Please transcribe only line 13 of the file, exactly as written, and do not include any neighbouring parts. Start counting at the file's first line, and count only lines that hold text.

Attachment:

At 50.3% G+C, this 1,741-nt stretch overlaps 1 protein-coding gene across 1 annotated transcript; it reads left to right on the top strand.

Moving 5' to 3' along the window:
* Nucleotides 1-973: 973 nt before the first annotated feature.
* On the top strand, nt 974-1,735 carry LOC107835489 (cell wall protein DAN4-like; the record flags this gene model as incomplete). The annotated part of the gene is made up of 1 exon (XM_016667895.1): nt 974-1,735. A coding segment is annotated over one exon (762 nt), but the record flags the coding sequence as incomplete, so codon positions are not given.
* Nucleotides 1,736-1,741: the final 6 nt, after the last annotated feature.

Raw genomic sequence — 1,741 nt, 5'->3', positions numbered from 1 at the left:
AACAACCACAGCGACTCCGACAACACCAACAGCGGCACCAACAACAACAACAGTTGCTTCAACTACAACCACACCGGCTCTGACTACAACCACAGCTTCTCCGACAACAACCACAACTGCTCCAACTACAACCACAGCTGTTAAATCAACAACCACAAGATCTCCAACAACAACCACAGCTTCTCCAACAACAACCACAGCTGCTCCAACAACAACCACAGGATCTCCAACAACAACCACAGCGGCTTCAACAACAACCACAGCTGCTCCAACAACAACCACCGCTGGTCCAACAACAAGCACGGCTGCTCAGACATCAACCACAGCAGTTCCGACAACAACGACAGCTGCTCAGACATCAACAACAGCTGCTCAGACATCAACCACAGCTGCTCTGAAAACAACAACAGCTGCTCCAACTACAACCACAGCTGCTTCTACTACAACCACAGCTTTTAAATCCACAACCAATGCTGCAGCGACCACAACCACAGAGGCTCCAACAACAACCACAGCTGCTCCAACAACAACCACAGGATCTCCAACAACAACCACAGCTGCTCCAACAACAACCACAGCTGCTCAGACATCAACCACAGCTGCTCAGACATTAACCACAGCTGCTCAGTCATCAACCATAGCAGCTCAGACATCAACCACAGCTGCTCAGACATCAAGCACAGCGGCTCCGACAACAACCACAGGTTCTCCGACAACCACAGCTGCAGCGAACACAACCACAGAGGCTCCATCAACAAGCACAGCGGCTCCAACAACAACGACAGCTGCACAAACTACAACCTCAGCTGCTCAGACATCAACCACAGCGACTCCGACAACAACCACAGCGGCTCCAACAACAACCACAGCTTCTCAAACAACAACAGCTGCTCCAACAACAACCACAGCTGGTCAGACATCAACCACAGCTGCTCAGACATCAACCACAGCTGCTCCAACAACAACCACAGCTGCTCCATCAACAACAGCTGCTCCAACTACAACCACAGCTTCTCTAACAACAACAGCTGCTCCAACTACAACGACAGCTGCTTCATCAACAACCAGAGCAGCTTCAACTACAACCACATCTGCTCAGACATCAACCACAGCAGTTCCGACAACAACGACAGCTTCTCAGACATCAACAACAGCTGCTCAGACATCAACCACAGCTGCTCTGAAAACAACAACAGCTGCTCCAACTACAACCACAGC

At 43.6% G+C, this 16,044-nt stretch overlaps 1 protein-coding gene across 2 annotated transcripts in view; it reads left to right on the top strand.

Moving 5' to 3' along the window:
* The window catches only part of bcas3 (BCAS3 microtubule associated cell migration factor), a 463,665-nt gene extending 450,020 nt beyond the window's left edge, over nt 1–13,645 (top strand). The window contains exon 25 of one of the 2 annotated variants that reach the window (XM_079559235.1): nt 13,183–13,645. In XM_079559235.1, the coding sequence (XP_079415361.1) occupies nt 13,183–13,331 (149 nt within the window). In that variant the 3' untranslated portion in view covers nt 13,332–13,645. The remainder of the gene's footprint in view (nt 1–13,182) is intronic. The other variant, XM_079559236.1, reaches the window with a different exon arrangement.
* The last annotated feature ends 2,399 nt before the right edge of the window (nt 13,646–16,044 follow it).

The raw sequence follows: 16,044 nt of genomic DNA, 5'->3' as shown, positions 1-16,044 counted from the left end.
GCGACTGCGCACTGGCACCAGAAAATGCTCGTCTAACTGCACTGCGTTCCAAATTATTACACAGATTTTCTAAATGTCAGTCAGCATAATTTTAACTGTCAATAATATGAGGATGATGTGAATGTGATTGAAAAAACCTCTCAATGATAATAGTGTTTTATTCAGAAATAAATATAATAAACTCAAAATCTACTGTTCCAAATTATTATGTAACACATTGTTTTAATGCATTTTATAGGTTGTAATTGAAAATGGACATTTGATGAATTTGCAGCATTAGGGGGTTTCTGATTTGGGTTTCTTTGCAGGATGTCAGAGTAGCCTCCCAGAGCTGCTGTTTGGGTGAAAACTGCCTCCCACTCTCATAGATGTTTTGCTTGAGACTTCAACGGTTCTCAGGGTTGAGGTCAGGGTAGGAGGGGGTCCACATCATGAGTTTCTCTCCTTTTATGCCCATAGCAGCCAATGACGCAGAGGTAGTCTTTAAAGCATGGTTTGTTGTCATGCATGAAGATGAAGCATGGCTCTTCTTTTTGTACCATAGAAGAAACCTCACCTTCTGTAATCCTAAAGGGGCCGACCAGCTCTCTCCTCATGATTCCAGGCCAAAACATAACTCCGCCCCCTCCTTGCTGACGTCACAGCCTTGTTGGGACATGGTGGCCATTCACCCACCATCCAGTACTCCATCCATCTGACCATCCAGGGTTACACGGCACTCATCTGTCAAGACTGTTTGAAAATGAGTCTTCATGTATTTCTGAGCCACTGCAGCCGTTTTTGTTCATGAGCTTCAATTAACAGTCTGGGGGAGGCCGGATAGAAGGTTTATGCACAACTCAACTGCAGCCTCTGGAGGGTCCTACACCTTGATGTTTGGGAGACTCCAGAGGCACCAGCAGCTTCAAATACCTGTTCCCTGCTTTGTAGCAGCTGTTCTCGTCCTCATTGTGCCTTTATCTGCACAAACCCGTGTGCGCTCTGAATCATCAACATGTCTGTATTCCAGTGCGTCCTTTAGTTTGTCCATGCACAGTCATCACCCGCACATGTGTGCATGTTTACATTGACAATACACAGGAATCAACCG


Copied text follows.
GCGACTGCGCACTGGCACCAGAAAATGCTCGTCTAACTGCACTGCGTTCCAAATTATTACACAGATTTTCTAAATGTCAGTCAGCATAATTTTAACTGTCAATAATATGAGGATGATGTGAATGTGATTGAAAAAACCTCTCAATGATAATAGTGTTTTATTCAGAAATAAATATAATAAACTCAAAATCTACTGTTCCAAATTATTATGTAACACATTGTTTTAATGCATTTTATAGGTTGTAATTGAAAATGGACATTTGATGAATTTGCAGCATTAGGGGGTTTCTGATTTGGGTTTCTTTGCAGGATGTCAGAGTAGCCTCCCAGAGCTGCTGTTTGGGTGAAAACTGCCTCCCACTCTCATAGATGTTTTGCTTGAGACTTCAACGGTTCTCAGGGTTGAGGTCAGGGTAGGAGGGGGTCCACATCATGAGTTTCTCTCCTTTTATGCCCATAGCAGCCAATGACGCAGAGGTAGTCTTTAAAGCATGGTTTGTTGTCATGCATGAAGATGAAGCATGGCTCTTCTTTTTGTACCATAGAAGAAACCTCACCTTCTGTAATCCTAAAGGGGCCGACCAGCTCTCTCCTCATGATTCCAGGCCAAAACATAACTCCGCCCCCTCCTTGCTGACGTCACAGCCTTGTTGGGACATGGTGGCCATTCACCCACCATCCAGTACTCCATCCATCTGACCATCCAGGGTTACACGGCACTCATCTGTCAAGACTGTTTGAAAATGAGTCTTCATGTATTTCTGAGCCACTGCAGCCGTTTTTGTTCATGAGCTTCAATTAACAGTCTGGGGGAGGCCGGATAGAAGGTTTATGCACAACTCAACTGCAGCCTCTGGAGGGTCCTACACCTTGATGTTTGGGAGACTCCAGAGGCACCAGCAGCTTCAAATACCTGTTCCCTGCTTTGTAGCAGCTGTTCTCGTCCTCATTGTGCCTTTATCTGCACAAACCCGTGTGCGCTCTGAATCATCAACATGTCTGTATTCCAGTGCGTCCTTTAGTTTGTCCATGCACAGTCATCACCCGCACATGTGTGCATGTTTACATTGACAATACACAGGAATCAACCG